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Italy Improves New Patent Box Regime

by Ulrika Lomas,, Brussels

30 January 2015

The Italian Government has passed improvements to its new patent box preferential tax regime, even though it was only introduced this month, after approval of the 2015 Budget Law in December.

As a means of encouraging the development of intellectual property (IP) in Italy, the patent box regime was introduced along similar lines to the incentives granted in other European Union countries, covering income deriving from the use or licensing of qualifying intangible assets.

Under the scheme, businesses have the option to exclude 50 percent of their income derived from such assets from income taxes (either corporate or individual) and the regional tax on production. For the first two years of its operation, the income exclusion will amount to 30 percent (in 2015) and 40 percent (in 2016). Only in 2017 will it reach 50 percent, when – based on current effective tax rates – the scheme will result in a rate of 15.7 percent for eligible income.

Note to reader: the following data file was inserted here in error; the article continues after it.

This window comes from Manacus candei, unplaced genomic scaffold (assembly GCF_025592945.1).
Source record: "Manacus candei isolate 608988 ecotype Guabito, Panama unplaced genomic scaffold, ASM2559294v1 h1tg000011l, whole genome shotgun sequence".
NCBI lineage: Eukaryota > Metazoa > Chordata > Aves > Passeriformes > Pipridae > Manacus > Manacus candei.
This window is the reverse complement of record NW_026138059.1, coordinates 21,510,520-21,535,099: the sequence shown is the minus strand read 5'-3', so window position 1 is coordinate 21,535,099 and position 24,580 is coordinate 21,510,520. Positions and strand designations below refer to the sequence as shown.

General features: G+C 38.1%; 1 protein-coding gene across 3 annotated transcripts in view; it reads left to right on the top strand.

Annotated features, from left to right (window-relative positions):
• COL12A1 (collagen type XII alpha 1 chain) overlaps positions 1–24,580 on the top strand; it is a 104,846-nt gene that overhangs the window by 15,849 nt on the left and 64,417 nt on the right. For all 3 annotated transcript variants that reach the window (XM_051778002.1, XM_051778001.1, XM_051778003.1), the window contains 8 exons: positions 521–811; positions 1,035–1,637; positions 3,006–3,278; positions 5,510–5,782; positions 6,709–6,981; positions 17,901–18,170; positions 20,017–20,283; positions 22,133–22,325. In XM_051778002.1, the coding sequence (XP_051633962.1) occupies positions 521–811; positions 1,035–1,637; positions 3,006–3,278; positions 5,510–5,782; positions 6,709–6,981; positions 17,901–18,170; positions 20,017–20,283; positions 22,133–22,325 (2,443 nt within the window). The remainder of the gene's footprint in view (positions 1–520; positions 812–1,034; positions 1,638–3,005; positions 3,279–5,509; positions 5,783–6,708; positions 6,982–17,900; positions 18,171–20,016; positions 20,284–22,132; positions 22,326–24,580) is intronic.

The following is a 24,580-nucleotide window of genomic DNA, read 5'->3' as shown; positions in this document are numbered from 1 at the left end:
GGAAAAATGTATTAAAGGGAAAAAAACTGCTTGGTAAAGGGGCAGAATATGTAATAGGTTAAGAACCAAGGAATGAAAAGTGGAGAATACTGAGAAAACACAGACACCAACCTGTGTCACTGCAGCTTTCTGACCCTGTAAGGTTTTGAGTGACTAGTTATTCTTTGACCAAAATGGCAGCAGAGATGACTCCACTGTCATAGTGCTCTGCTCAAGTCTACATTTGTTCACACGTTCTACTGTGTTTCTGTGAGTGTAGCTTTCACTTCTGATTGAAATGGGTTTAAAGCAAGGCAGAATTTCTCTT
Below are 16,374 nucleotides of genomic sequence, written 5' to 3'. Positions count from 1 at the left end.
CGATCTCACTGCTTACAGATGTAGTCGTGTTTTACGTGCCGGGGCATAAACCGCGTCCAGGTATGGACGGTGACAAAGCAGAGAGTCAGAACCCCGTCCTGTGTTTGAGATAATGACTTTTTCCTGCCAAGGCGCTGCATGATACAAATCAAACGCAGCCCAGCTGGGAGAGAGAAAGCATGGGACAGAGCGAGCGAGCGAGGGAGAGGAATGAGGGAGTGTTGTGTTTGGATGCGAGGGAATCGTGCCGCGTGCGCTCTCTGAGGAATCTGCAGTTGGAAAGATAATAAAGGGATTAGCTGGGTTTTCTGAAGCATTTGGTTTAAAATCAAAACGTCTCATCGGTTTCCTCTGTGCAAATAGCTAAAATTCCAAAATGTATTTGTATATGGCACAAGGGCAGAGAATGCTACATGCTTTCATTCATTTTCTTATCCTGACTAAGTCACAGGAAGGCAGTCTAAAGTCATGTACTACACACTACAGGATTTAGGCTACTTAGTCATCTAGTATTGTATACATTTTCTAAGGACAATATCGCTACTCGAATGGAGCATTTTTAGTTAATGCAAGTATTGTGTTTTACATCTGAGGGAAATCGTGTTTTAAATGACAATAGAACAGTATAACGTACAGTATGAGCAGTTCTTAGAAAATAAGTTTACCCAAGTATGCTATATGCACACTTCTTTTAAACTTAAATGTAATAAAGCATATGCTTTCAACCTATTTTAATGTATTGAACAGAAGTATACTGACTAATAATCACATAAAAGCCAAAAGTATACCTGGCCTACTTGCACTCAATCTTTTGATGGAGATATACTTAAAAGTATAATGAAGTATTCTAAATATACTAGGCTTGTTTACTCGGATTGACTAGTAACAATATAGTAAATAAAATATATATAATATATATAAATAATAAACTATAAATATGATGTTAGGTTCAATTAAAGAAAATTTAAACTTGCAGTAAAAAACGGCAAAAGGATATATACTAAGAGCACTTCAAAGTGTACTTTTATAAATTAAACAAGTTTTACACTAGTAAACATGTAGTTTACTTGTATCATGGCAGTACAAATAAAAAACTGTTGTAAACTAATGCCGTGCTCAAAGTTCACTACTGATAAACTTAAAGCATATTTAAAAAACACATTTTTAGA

Revised legislation has extended the list of IP assets that will now be eligible for tax deduction and modified the situations where advance rulings will be required from the Italian Revenue Agency.

Italy's regime includes patents and know-how in the list of eligible intangible assets. However, commercial brands and trademarks had only qualified if they required ongoing research and development (R&D) expenditures for their development and maintenance. The new legislation provides that all commercial brands and trademarks capable of legal protection will now be eligible.

Previously only R&D activities undertaken directly by a business or outsourced to universities or other research institutes were to be admitted to the patent box regime. Under the changes, activities outsourced to all third parties now fully qualify. R&D activities outsourced to related parties can also qualify up to a maximum limit.

The earlier plans had stipulated that where the IP assets are used within a business or in a related business, there would need to be a system of rulings by the Italian Revenue Agency to determine an arm's length price for the IP. Under the new arrangements, a ruling is no longer mandatory to determine the amount of IP income in the case of IP licensed to related parties. A ruling will now only be required in limited circumstances where the IP is used by the business incurring the expenditure.

TAGS: compliance | tax | business | trademarks | patents | tax compliance | law | intellectual property | corporation tax | licensing | legislation | transfer pricing | tax rates | Italy | tax breaks | legislation amendments | trade | research and development | Europe

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